Statement of Support for Mi’kmaw Treaty Fishing Rights

Date Published

The Ecology Action Centre (EAC) affirms our support for the inherent right of Mi’kmaq to fish as enshrined in the Peace and Friendship Treaty of 1752[1] and upheld in the Marshall Decision of 1999[2]. Indigenous rights are non-negotiable and must be respected. Mi’kmaw fishers should be able to exercise their right to fish in accordance with Mi’kmaw law without intimidation. 

The right of Mi’kmaq to govern their own fisheries and inherent right to self-governance is further recognized by Article 4 of the United Nations Declaration on the Rights of Indigenous Peoples[3]. The Sipekne'katik First Nation have put a management plan forward to test a moderate livelihood fishery in accordance with their rights, as other Mi’kmaw communities have sought to do in the face of federal inaction on the Marshall Decision.  

Sustainable management with conservation must be a core consideration for any fishery to ensure resilient and abundant marine ecosystems that can support coastal communities for generations to come. Conservation needs must be based on the best available science and knowledge from both western and Indigenous ways of knowing[4]. 

Through our work with local fisheries over the past two decades, we know that both Mi’kmaw and commercial fishers hold conservation dear. We also know that the Mi’kmaw and commercial fishers in Southwest Nova Scotia share a long history of dialogue, collaborative research, and good relationships going back to the time of the Marshall Decision.  

We are saddened to see the eruption of racism and hatred that has occurred in recent days. The reported acts of violence, threats, intimidation and interfering with gear are inexcusable. We call on commercial fishermen and their leadership to publicly condemn all acts of violence and intimidation against Mi’kmaw fishers and their families.  

The escalation of tension is a direct result of Canada’s inaction and inadequate response to the Marshall Decision. For the past 20 years, successive Canadian governments refused to enter into good faith dialogue with Mi’kmaw to negotiate implementation of Moderate Livelihood fishery, instead pushing buy-ins and now a process of Rights Reconciliation agreements that many have deemed coercive[5] and an infringement of treaty rights.  

Also, during these decades, markets have increased in competitiveness, our oceans are changing, and lobster license costs have skyrocketed for commercial fleets. This has increased worries about the future of fishing communities, and there is a lack of trust that DFO will prioritize coastal community access and inshore livelihoods. 

We call on Minister Jordan to move swiftly to ensure the safety of Mi’kmaw fishers, respect treaty rights and Mi’kmaw law, and for Canada to enter into truly nation-to-nation negotiations towards a collaborative solution for management of shared resources.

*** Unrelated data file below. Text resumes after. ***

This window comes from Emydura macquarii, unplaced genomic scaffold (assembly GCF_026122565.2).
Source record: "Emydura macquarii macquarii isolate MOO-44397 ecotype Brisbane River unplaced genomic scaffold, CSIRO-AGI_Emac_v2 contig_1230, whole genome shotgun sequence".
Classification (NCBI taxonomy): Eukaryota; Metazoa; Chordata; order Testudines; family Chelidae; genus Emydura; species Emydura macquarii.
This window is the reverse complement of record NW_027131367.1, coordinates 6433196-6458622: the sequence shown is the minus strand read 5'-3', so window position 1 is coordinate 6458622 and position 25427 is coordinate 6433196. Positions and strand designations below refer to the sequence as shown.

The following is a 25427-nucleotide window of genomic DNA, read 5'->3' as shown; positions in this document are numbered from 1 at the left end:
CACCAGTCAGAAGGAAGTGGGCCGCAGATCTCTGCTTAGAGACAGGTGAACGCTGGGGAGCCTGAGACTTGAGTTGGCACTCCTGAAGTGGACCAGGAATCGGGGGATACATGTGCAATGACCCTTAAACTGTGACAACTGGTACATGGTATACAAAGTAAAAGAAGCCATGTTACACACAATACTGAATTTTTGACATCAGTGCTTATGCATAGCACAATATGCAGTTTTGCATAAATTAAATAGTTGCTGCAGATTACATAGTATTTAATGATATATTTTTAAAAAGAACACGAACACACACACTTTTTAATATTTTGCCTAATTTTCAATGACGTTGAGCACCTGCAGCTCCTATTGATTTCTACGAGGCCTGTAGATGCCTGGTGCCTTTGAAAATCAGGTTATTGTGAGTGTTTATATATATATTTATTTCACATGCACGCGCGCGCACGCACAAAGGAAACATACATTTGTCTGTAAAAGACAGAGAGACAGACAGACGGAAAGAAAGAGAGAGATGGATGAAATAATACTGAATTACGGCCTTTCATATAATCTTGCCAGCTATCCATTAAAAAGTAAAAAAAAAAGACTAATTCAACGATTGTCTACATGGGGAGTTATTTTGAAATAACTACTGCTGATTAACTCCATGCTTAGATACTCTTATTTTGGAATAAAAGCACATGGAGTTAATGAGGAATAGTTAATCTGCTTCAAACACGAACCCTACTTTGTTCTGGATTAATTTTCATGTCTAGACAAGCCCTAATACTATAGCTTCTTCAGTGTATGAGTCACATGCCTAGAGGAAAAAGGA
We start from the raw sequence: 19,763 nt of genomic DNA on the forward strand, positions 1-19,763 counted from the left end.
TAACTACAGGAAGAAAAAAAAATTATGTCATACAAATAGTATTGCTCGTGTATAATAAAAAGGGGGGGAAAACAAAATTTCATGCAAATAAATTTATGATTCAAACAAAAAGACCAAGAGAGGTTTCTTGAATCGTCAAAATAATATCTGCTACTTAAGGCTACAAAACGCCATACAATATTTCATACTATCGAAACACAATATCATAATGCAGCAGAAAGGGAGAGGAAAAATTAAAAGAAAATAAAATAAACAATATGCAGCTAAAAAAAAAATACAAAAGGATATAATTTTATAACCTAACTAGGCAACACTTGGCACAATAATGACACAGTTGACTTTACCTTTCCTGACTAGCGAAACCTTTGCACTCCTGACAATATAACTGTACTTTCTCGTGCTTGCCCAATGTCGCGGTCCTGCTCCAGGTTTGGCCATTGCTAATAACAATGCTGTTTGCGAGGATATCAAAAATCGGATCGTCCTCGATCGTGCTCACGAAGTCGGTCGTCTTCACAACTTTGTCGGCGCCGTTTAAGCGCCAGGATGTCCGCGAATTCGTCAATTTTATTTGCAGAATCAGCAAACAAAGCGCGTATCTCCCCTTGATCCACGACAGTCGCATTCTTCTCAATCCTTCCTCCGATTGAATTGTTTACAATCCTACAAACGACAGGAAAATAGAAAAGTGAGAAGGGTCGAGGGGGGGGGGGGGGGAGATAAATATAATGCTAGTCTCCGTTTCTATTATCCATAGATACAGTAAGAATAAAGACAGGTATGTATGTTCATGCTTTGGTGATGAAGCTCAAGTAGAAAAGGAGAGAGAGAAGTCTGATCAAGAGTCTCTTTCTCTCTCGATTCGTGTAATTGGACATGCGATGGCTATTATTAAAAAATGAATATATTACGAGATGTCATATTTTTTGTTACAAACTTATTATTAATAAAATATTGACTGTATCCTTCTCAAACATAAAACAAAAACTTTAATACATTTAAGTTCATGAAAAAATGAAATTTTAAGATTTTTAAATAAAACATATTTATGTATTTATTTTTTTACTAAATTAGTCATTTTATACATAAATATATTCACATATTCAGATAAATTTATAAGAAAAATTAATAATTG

We also call on Minister Jordan to recognize and respect the deep history and knowledge in all our coastal communities, upon which true co-governance and community-based management can thrive.  

We hope Mi’kmaw and commercial inshore fishermen can find a way back into dialogue in good faith and based on common values, to work together and share their knowledge and expertise in community-based fisheries management.  

High-impact, industrial fisheries and consolidation of access pose a far greater threat to ocean ecosystems and coastal community livelihoods than does the current moderate livelihood fishery of the Mi’kmaq. Cooperation and alliance between Mi’kmaw and commercial inshore fishermen could be powerful in protecting marine abundance and ensuring independent, sustainable fisheries remain in our communities for future generations. 

Layers of history and complexity will take time to work through. However, we remain hopeful that communities will find a way forward that supports social, cultural, economic, and environmental wellbeing on all sides. 


In this feature-length documentary by Alanis Obomsawin, it's the summer of 2000 and the country watches in disbelief as federal fisheries wage war on the Mi'kmaq fishermen of Burnt Church, New Brunswick. Obomsawin delineates the complex roots of the conflict with passion and clarity, building a persuasive defense of the Mi'kmaq position:

Food Fish, Commercial Fish, and Fish to Support a Moderate Livelihood: Characterizing Aboriginal and Treaty Rights to Canadian Fisheries, D. Harris & P. Millerd:

Canada’s Emerging Indigenous Rights Framework: A Critical Analysis:

One More Dead Fish (film) - The story of desperate handline fishermen in Nova Scotia, many from southwestern Nova Scotia, fighting for survival. The battle of local handliners against corporate, destructive fishing and their own government:

Lobster Node Network - Industry led, academic partnered research:

Recent thoughts from Darren Porter a small-scale, commercial fisherman and Apoqnmatulti’k collaborative researcher:







National Chief Perry Bellgarde statement:

Senators Dan Christmas and Brian Francis statement:

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